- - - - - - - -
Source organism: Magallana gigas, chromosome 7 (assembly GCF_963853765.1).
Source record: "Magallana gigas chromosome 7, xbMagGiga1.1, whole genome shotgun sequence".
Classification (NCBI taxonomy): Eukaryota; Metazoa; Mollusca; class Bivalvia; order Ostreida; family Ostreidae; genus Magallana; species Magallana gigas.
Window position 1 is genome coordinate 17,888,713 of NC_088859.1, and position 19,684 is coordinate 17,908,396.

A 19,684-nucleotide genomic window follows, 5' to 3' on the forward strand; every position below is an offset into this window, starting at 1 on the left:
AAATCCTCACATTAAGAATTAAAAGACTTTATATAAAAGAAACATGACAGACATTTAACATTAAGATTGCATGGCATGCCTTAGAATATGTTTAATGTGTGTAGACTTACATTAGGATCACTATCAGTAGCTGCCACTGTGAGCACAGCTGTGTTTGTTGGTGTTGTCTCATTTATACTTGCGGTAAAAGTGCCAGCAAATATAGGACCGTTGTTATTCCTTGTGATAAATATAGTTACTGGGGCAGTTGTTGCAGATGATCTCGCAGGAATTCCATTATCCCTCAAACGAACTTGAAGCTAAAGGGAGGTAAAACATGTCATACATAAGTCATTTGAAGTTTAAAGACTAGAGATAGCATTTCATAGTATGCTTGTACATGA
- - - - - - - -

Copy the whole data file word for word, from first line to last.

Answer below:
Source organism: Magallana gigas, chromosome 7 (assembly GCF_963853765.1).
Source record: "Magallana gigas chromosome 7, xbMagGiga1.1, whole genome shotgun sequence".
Classification (NCBI taxonomy): Eukaryota; Metazoa; Mollusca; class Bivalvia; order Ostreida; family Ostreidae; genus Magallana; species Magallana gigas.
Window position 1 is genome coordinate 17,888,713 of NC_088859.1, and position 19,684 is coordinate 17,908,396.

A 19,684-nucleotide genomic window follows, 5' to 3' on the forward strand; every position below is an offset into this window, starting at 1 on the left:
AAATCCTCACATTAAGAATTAAAAGACTTTATATAAAAGAAACATGACAGACATTTAACATTAAGATTGCATGGCATGCCTTAGAATATGTTTAATGTGTGTAGACTTACATTAGGATCACTATCAGTAGCTGCCACTGTGAGCACAGCTGTGTTTGTTGGTGTTGTCTCATTTATACTTGCGGTAAAAGTGCCAGCAAATATAGGACCGTTGTTATTCCTTGTGATAAATATAGTTACTGGGGCAGTTGTTGCAGATGATCTCGCAGGAATTCCATTATCCCTCAAACGAACTTGAAGCTAAAGGGAGGTAAAACATGTCATACATAAGTCATTTGAAGTTTAAAGACTAGAGATAGCATTTCATAGTATGCTTGTACATGA